BONUS FEATURE: How to look after your Vinyl Records in 7 Easy Steps

Whether you’ve just started collecting – or have been digging through crates since you were old enough to have pocket-money, storing your records in the correct way helps protect the vinyl itself as well as the sleeves and artwork. We’ve compiled a 7-step guide to how to take care of your vinyl records so you can enjoy them for years to come. Treat them with respect and they will last a lifetime – but remember, records are meant to be played, so don’t be afraid to put the needle on the record!

1. Be sure to Bust the Dust

To protect from records from gathering dust, store them in their original cardboard cover – inside the inner sleeve. All new records come with inner sleeves which are made from paper or plastic, but some people mistakenly discard them. If you’re buying used records which don’t have inner sleeves, most record stores now sell acid-free plastic sleeves.


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2. Keep it Cool

Heat is a record’s worst enemy and if they’re allowed to get too hot records will warp or even melt. Store your treasures away from heat sources, such as baseboard heaters, open fires, potbelly stoves etc. Sunlight will also damage records both from heat and UV rays so keep them away from direct sunlight. Planning a trip to the record store before hitting the beach? Think twice before leaving your records in a hot car – you could return to a nasty surprise.

3. Do not add Water

Keep your records dry and away from damp areas. Humidity will provide a fertile ground for mold growth, which can destroy your limited edition covers and artwork. Do not wash your records in the kitchen sink. Use specialist cleaning equipment designed to remove dirt without damaging the surface.

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4. Upright is Alright

Upright is the best position to minimize damage. When storing in this way – try not cram them too closely together as this could damage the cover or the vinyl itself. Storing your records piled on top of each other can cause them to become warped. Some collectors also insist on storing records in a relatively airtight container or cabinet as additional protection, along with regularly vacuuming around them to keep the records dust-free. For the most part though – the inner sleeve and cover should provide enough protection.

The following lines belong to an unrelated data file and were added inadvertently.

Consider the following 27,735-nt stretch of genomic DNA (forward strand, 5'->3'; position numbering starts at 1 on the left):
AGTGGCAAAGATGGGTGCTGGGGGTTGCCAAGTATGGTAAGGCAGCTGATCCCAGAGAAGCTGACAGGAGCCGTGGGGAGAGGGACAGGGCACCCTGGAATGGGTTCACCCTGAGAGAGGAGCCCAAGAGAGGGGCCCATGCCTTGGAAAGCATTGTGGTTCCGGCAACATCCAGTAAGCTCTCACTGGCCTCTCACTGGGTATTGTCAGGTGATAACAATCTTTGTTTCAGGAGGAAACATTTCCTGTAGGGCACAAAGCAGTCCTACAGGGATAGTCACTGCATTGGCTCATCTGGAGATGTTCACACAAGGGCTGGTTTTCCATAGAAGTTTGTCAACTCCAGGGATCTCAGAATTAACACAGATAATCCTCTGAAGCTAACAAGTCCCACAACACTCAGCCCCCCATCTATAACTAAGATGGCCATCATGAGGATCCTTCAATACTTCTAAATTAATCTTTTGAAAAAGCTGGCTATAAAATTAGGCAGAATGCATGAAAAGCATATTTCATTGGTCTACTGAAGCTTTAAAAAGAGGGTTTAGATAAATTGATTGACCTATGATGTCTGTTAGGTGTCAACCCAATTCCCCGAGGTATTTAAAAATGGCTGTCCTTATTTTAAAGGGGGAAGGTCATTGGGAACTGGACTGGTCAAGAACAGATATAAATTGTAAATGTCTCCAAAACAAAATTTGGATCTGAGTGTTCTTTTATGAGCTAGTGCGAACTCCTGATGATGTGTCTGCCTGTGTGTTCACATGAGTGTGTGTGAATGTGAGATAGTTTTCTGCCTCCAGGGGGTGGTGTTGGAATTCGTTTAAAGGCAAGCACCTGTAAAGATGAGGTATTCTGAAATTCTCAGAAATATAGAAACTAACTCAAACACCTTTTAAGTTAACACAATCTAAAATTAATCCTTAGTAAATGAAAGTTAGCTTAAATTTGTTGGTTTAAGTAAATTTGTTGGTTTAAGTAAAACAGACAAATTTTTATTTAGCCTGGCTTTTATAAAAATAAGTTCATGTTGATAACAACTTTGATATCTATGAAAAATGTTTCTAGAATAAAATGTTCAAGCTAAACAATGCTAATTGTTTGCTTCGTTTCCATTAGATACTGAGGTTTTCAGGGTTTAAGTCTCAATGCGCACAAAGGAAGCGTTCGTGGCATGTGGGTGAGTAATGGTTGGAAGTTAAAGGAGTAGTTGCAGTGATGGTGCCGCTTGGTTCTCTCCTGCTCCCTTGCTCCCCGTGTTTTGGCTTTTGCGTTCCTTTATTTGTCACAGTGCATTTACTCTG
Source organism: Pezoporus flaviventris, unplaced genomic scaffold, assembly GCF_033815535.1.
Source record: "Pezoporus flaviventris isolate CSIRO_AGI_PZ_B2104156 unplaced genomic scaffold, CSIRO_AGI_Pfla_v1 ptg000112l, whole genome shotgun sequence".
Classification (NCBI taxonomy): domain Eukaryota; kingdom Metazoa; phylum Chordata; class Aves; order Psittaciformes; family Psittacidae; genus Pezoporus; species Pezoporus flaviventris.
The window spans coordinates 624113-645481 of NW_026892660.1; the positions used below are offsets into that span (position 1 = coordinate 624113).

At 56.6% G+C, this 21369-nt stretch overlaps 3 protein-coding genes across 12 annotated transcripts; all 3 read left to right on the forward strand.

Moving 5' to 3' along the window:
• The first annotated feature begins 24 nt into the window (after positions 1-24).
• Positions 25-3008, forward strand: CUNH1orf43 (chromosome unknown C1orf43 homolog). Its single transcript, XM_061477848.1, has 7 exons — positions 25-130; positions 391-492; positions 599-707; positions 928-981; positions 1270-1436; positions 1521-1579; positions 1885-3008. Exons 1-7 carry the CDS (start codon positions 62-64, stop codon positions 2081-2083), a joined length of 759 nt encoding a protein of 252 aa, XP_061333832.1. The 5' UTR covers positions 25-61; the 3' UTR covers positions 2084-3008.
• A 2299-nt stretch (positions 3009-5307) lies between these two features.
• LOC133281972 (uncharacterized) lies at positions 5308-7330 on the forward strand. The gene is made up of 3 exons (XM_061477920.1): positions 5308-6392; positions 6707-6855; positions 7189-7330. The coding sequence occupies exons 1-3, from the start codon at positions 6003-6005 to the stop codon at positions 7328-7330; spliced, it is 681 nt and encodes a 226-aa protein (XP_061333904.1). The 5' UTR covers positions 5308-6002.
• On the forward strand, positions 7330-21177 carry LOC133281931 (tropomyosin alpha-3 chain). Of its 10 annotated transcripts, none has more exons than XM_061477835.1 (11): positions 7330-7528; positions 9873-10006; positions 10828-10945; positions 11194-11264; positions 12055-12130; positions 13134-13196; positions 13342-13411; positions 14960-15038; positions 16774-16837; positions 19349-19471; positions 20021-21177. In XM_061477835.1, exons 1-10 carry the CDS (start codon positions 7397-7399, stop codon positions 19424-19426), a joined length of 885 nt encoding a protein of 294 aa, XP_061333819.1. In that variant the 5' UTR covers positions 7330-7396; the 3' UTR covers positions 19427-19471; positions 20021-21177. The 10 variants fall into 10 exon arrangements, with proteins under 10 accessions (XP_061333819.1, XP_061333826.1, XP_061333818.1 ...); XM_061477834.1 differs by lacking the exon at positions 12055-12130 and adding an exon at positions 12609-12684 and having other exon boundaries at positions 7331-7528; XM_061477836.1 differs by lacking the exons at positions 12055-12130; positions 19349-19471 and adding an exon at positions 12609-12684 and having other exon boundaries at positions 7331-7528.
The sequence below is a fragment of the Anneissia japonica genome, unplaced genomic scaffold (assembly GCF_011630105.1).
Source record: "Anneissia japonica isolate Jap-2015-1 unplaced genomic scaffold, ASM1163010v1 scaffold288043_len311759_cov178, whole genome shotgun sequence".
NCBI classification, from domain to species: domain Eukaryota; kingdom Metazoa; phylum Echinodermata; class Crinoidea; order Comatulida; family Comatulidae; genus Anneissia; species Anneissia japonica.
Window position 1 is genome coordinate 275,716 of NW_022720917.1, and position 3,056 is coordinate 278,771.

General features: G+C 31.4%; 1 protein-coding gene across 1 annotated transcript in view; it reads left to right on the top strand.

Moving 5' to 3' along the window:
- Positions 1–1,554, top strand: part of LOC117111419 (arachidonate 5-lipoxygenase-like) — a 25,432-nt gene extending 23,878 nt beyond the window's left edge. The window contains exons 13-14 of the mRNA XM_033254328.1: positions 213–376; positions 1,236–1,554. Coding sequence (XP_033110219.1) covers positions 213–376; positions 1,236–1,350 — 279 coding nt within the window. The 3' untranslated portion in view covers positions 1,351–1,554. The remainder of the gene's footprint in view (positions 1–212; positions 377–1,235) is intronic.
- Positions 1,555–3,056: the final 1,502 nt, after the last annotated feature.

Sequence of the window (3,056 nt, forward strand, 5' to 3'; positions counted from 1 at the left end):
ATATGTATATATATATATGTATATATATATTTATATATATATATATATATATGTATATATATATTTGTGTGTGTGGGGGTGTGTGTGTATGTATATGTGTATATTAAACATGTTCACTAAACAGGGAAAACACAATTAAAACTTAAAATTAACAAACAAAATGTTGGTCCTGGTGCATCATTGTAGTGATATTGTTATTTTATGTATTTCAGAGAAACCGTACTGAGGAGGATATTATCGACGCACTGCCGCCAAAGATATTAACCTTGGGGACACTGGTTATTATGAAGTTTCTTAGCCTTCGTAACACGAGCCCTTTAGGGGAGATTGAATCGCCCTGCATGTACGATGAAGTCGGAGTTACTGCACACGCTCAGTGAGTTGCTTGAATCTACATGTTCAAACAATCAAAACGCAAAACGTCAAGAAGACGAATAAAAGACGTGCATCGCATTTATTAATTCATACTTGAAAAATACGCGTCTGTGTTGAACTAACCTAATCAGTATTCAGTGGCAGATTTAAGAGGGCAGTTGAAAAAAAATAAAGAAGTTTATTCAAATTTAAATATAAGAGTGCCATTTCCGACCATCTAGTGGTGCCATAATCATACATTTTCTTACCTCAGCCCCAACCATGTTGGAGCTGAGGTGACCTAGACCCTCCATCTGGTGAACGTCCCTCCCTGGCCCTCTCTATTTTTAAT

5. Handle with care

Records are obviously fragile, scratch easily and will sometimes break when dropped. However, even holding them with care can cause problems as the oils from your fingers are left behind and build up over time, so it’s important to hold records by the sides or the center label only.


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6. Keep ’em Clean

Keeping your records clean will minimize the potential for damage from dust and other particles which could result in scratching. Dust catchers are a good investment and it’s good practice to use one each time you place you record on the turntable to collect dust prior to placing the needle. To clean dirty records, obtain a soft, lint-free cleaning cloth. (soft cotton or muslin are good choices) Dampen the cloth with a cleaning mixture made from 1 part isopropyl alcohol and 4 parts distilled water (20 percent isopropyl to 80 percent water). Note: Do not use this mixture on 78s because they’re made from shellac Wipe in a gentle circular motion from the edge to the middle or vice versa. Allow to air dry.

7. Maintain your Turntable

A poorly maintained record player can harm your records. Keep the turntable clean and buy a good quality needle/cartridge which will not only protect your vinyl but also improves sound quality. Setting your turntable’s anti-skating mechanism correctly means that the needly is balanced correctly and not applying too much pressure to one side of the groove. See your turntable manufactures handbook for how to do this – or check out these youtube tutorials.


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If you don’t feel like cleaning your vinyl records in the traditional way and are feeling brave – why not give this method a whirl. This YouTube tutorial shows you how to deep clean a vinyl record using white glue!

Do you want to get started on a D.I.Y project? Why not get in touch by requesting a quote online